They have, though, been lacking a focal point in the box. Jimenez, for all of his industry off the ball, is a player more comfortable linking the play and working on the edge of the area, rather than lingering around the six-yard box. That is where they have missed Mitrovic.
So, what of Broja stylistically?
It is worth noting that Broja’s numbers will vary within his team’s playing style and, in truth, there are unknowns. He played significantly different football at Southampton, where Ralph Hasenhuttl imposed a counter-pressing game, compared to life at Chelsea under Graham Potter and Pochettino. Neither team were as focused on a target forward like Fulham.
But Southampton are clearly the better comparison given the club competed at a similar level to Fulham.
As you can see from his ball receptions (below), he actually spent quite a bit of time in wide areas with Chelsea…
… whereas, during his stint at Southampton, he mirrors more of what Mitrovic provided Fulham in 2022-23.
Compared directly to Mitrovic’s best season for Fulham, when he scored 14 top-flight goals, Broja is a player who tends to get into more dangerous positions, outlined by his expected goals per shot (see table below). But he was not as prolific at conversion. Mitrovic, of course, had more experience in the Premier League and was playing in a system that was designed to put him in front of goal.
That may change things for Broja.
But there are some encouraging elements. Broja’s higher numbers of progressive carries and dribbles that occur in the opposition half — runs which are greater than five metres and move the ball at least five metres towards the opposition goal — point to his better technical ability on the ball.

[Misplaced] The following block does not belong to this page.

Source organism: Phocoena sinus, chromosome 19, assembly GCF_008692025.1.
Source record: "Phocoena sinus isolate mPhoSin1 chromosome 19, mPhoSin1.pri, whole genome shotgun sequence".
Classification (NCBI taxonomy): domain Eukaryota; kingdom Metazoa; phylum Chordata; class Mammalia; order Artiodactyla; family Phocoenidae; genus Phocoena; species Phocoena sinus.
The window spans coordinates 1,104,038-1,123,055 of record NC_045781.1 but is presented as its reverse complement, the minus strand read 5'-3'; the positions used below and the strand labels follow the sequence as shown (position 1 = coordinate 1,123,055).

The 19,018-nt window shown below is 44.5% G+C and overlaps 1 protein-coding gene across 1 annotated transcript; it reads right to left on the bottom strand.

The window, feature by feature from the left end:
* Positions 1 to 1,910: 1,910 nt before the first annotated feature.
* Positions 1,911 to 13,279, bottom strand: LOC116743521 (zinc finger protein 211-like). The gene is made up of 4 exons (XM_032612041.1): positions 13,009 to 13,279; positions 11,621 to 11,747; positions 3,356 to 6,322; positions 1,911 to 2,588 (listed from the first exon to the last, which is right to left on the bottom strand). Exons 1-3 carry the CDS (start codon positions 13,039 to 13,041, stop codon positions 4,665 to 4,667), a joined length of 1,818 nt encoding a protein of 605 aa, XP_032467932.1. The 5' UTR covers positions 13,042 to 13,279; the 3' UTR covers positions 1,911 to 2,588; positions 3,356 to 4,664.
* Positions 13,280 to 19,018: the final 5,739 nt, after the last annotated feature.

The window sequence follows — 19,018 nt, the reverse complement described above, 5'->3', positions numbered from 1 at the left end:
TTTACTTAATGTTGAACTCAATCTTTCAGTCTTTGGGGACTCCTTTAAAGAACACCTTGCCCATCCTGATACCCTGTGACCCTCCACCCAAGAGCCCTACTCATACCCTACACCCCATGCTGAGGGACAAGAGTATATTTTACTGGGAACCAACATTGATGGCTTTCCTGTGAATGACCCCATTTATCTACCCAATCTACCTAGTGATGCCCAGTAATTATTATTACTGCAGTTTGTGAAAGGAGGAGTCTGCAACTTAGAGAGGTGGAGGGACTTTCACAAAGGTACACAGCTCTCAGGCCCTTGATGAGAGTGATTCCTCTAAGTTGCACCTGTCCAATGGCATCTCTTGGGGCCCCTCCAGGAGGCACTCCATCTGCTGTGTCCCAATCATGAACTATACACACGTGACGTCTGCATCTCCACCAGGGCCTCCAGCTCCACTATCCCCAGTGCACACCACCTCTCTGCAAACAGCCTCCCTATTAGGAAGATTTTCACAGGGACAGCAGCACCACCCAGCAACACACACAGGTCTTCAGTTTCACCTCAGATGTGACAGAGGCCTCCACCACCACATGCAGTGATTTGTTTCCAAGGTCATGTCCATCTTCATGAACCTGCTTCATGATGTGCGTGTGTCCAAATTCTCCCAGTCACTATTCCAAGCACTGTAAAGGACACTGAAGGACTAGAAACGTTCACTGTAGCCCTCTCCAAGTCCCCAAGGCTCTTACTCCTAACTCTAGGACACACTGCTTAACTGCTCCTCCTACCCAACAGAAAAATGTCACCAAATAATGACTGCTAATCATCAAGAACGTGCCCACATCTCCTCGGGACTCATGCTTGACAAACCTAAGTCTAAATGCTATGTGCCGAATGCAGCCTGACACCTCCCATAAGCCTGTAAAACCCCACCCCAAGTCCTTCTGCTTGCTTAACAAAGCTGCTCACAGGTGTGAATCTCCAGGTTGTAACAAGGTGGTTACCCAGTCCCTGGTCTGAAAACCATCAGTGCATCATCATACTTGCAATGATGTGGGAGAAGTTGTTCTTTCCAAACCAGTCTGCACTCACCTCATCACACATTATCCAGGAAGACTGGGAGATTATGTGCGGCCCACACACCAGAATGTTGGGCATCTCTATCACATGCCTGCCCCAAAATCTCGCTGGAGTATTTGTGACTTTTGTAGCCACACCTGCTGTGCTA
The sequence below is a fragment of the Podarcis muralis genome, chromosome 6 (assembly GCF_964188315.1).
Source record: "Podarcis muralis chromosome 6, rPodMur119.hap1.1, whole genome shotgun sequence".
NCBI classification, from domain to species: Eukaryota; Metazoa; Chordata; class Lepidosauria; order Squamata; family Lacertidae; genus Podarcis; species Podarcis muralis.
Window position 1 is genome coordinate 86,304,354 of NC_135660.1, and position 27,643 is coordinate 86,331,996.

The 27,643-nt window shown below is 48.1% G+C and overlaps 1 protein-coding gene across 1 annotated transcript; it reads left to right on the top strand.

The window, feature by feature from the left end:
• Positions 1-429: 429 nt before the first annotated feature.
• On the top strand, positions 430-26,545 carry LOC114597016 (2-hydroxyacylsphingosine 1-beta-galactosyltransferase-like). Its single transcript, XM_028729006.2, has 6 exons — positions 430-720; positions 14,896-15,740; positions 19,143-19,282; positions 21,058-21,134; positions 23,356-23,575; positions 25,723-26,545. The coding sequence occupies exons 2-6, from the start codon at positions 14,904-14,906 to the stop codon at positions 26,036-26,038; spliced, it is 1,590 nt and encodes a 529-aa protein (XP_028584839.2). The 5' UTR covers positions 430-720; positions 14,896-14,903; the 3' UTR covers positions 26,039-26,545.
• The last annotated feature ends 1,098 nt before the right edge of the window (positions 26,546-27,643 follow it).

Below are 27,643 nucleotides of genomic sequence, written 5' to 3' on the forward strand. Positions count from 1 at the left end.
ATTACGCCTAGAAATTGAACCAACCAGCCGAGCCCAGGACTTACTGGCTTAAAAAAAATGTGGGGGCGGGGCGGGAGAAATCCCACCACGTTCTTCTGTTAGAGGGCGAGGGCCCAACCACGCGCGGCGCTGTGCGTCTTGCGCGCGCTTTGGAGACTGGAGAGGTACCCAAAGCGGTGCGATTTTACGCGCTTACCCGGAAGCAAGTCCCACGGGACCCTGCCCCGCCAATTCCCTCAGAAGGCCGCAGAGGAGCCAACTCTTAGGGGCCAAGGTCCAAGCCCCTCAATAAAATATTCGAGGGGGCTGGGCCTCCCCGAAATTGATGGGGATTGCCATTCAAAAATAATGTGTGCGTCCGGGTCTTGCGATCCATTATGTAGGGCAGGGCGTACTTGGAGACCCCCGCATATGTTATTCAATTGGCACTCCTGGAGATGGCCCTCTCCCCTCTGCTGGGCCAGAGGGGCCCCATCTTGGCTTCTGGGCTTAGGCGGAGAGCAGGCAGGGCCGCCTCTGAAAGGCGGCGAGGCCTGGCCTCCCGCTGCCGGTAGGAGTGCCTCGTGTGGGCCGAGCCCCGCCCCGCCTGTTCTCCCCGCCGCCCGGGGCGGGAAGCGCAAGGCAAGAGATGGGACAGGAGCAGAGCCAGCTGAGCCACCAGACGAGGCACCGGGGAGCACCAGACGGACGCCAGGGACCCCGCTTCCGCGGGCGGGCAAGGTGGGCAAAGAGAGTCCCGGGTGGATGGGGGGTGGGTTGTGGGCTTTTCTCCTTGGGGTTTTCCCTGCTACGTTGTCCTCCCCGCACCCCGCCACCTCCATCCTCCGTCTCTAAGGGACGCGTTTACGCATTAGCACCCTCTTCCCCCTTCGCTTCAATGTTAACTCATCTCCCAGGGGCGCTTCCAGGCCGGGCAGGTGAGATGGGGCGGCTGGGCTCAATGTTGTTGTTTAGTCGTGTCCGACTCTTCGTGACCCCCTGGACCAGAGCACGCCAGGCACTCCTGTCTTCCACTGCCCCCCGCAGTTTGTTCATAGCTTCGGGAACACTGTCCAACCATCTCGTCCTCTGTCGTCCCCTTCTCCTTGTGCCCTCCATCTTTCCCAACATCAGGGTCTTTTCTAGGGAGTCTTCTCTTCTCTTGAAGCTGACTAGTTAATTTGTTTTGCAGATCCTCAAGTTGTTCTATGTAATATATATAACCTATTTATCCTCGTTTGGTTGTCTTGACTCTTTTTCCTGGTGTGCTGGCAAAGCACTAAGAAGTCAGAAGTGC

His percentage of headed attempts at goal is lower than that of Mitrovic, influenced by the lower quantity of aerial battles he faced at Chelsea. But at Southampton, the numbers were more similar. Mitrovic averaged 4.5 aerial duel successes per 90 minutes last season, and Broja averaged 4 per 90 while on loan at St Mary’s.
His success rate will need to improve if it is to match Mitrovic; Mitrovic won 48 per cent of his aerial duels in 2022-23, while Broja won 34.6 per cent of his during that campaign on the south coast. It should be acknowledged, however, that Mitrovic was one of the Premier League’s best in the air.
Broja, too, is a physical presence. He stands 6ft 3in (1.91m) tall, but also has some speed and, crucially, is a good presser. “Armando’s got everything; he’s a problem (for defenders). I’d hate to play against him,” said Levi Colwill after he scored against Fulham. “He’s big, strong and takes his chances.”
As a personality, he needed a bit of pushing to get going, according to Hasenhuttl. “I had some very serious conversations with him to tell him what I want to see,” he said back in September 2021. “He’s a little bit of a slow starter, you need to push him a little bit. But it’s impressive how quick he learns and how quick he wants to do it better.”
Finding consistent minutes will be essential for Broja at Fulham, and that is why it formed a key element of the loan agreement itself. The last Chelsea player to move down the road to Craven Cottage on loan, Ruben Loftus-Cheek, struggled to make a proper impact, but the “play or pay” nature of Broja’s loan arrangement may put pressure on Marco Silva to pick the new arrival.
The encouraging factor for his new club will be how the head coach has polished rough diamonds during his tenure. Countless players, from Willian to Tim Ream to Mitrovic himself, have hit new heights since his appointment in west London. Fulham will want Silva to do the same here.
Broja is a player that everyone will now be assessing. Will his performances convince Chelsea that they should retain him, or encourage Fulham to find the money to make him Mitrovic’s longer-term replacement? The coming weeks may offer an indication.
Armando Broja making up for lost time as Chelsea’s faith in the forward pays off
(Top photo: John Walton/PA Images via Getty Images)